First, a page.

It’s not enough to lead

I was sitting in a doctor’s office over the weekend and picked up the latest copy of Rolling Stone to page through the interview with President Obama. And leaving aside my opinion on the president and his tenure to date, I found the article fascinating on a number of levels, the most important of which for this blog is the implications it had for leadership.

The perception of what you’re doing is as important as what you actually do

This has been an issue for every president, but, if you’ve been following politics at all over the last two years, I think you’ll agree that the current administration’s woes are a particularly sharp reminder of just how important it is to manage perception.

And I think we’ve  probably all worked at an organization that had analogous troubles with how folks in the trenches perceived the work that corporate leaders were trying to accomplish. Initiatives like Six Sigma or standing up an enterprise project management office can fail (or at least face massive resistance) if their benefits aren’t apparent–or worse yet, if they’re perceived negatively as time-wasters or executive pet projects with little business value.

Controlling (or at least managing) the terms of the debate about what you’re doing

Directly related to the perception of the work you’re trying to do as a leader is the terms of the debate about that work. For the current administration, it seems like every key aspect of the work they’re trying to do lives in contested semantic space: center-left-right, socialist-capitalist, marketplace-regulation–all the linguistic boundaries within which their policies are trying to operate are pretty much controlled by folks outside the White House at this point, from news media (institutional and informal) to the person on the street.

Yet so much of leadership has to do with using language to motivate people; and the way that people speak about the work you want them to do impacts the degree to which you’re able to get them on board with your program. And this is not solely a political problem. I’m sure we’ve all been at organizations that were “restructuring operations”, which we all knew meant a bunch of folks were getting fired, or had a top executive leave to “spend more time with their family”, which we all knew meant they got canned after one too many slow quarters.

Being intentional about what you leave undone

The last thing that struck me in the interview was how the President talked about the decisions they made to leave certain things undone. For example, in terms of health care reform, he said that they knew that pushing for 100% of what Democrats wanted would have been an all-or-nothing proposition, so things like a public option simply had to be off the table…the only way to get something passed was to leave aside certain things in the name of incremental progress.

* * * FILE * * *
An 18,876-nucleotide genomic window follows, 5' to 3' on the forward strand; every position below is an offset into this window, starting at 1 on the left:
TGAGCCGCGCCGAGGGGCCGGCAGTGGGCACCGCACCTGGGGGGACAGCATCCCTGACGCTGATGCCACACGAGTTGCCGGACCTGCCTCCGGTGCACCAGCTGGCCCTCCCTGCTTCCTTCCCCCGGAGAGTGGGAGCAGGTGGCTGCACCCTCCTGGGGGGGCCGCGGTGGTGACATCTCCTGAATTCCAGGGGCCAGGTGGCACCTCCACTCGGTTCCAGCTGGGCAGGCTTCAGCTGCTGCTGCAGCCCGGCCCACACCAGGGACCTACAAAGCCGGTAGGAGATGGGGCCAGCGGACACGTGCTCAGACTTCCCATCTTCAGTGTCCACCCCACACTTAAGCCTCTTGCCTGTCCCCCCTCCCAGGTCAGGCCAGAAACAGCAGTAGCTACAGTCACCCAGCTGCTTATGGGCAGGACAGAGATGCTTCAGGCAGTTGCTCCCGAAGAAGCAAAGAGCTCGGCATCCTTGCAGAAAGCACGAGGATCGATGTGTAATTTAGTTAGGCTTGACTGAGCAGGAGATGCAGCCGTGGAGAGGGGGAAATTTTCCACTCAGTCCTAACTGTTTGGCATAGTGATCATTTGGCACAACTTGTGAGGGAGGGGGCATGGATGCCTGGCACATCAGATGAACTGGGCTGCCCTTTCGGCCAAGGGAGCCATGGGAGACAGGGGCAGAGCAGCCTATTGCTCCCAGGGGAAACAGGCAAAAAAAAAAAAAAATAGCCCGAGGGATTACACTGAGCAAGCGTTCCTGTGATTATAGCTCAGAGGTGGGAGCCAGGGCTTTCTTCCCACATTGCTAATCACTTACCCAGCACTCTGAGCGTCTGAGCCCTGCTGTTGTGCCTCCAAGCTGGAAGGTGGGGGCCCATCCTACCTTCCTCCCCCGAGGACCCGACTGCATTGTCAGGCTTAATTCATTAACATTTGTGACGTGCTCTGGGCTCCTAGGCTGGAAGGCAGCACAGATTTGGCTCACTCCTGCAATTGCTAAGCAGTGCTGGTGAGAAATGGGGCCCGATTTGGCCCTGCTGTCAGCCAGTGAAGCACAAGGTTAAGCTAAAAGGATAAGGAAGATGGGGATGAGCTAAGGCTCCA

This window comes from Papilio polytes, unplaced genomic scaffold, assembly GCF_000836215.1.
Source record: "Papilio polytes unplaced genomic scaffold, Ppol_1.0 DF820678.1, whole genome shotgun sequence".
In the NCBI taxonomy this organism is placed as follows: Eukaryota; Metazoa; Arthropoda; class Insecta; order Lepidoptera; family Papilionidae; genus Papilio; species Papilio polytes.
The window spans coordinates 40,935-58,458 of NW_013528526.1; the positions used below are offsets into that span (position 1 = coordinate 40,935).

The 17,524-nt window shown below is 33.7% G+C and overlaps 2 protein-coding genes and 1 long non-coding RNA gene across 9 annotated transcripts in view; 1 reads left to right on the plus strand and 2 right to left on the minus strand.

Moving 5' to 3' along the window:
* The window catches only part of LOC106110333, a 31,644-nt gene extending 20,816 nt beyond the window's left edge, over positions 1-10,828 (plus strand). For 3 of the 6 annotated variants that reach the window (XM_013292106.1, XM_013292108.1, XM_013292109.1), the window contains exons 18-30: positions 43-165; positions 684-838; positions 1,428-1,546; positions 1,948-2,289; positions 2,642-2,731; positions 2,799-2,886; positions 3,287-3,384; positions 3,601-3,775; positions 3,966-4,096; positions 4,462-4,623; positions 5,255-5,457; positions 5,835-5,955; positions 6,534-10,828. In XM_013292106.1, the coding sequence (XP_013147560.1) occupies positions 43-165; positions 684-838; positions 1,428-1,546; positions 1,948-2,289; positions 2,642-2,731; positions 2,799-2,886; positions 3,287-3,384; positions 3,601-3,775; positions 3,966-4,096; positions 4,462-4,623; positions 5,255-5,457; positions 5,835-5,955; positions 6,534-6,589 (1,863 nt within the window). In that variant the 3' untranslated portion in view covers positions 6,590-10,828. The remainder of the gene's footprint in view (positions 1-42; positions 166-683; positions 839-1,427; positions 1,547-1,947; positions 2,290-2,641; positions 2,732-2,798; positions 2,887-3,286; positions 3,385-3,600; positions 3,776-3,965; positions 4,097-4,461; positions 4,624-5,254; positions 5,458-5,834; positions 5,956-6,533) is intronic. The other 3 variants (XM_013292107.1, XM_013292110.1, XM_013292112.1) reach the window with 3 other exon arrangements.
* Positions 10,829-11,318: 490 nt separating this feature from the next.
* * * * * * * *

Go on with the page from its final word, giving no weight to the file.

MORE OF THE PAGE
In that same spirit, I’ll leave aside the issue of how well this President leaves things undone–since a central criticism of his administration from left and right is tackling too much at one time. But no matter where you come down on the issue for President Obama, I think it’s clear that leaving the right things undone is a critical skill for a successful leader.

Think of a CIO: in all likelihood, she’ll have 25% to 500% more work requested of her organization each year than it can deliver, so what can she do? She needs to sit down with her leadership team, with her managers, and even with key line-level employees to figure out how to chunk up that list into must-do and everything else. And then she needs to drill into the must-dos and figure out how to trim those down even more, whether by pushing them out or skinnying them down or pushing them back–but what she can’t if she wants to stay employed past 12/31 of this year, is to say yes to everything and hope that it’ll all come out in the wash.

The final word

Anyway, I’m sure there were more nuggets in the interview, but these were the three that really caught my attention. As usual, I’d love to hear what folks think about my take–let me know if I’m off base or missed anything. And if you’ve got other thoughts on leadership or good real-life examples, pipe up and join in…and let’s get the conversation started.

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2 Responses

  1. So there’s already been lots of good traffic on this post and some comments are coming in, but they’ve mostly been political commentary on President Obama’s administration (pro and con) rather than on issues in leadership.

    And while I usually don’t edit or censor comments on this blog, I’m going to in this case because I don’t want to turn this into a Fox versus MSNBC forum…there are already enough of those out there!

    Anyway, thanks to everyone for taking the time to read and comment on the post–appreciate it as always.

    Cheers,

    Joe

  2. I totally agree with you Joe… perception is reality.

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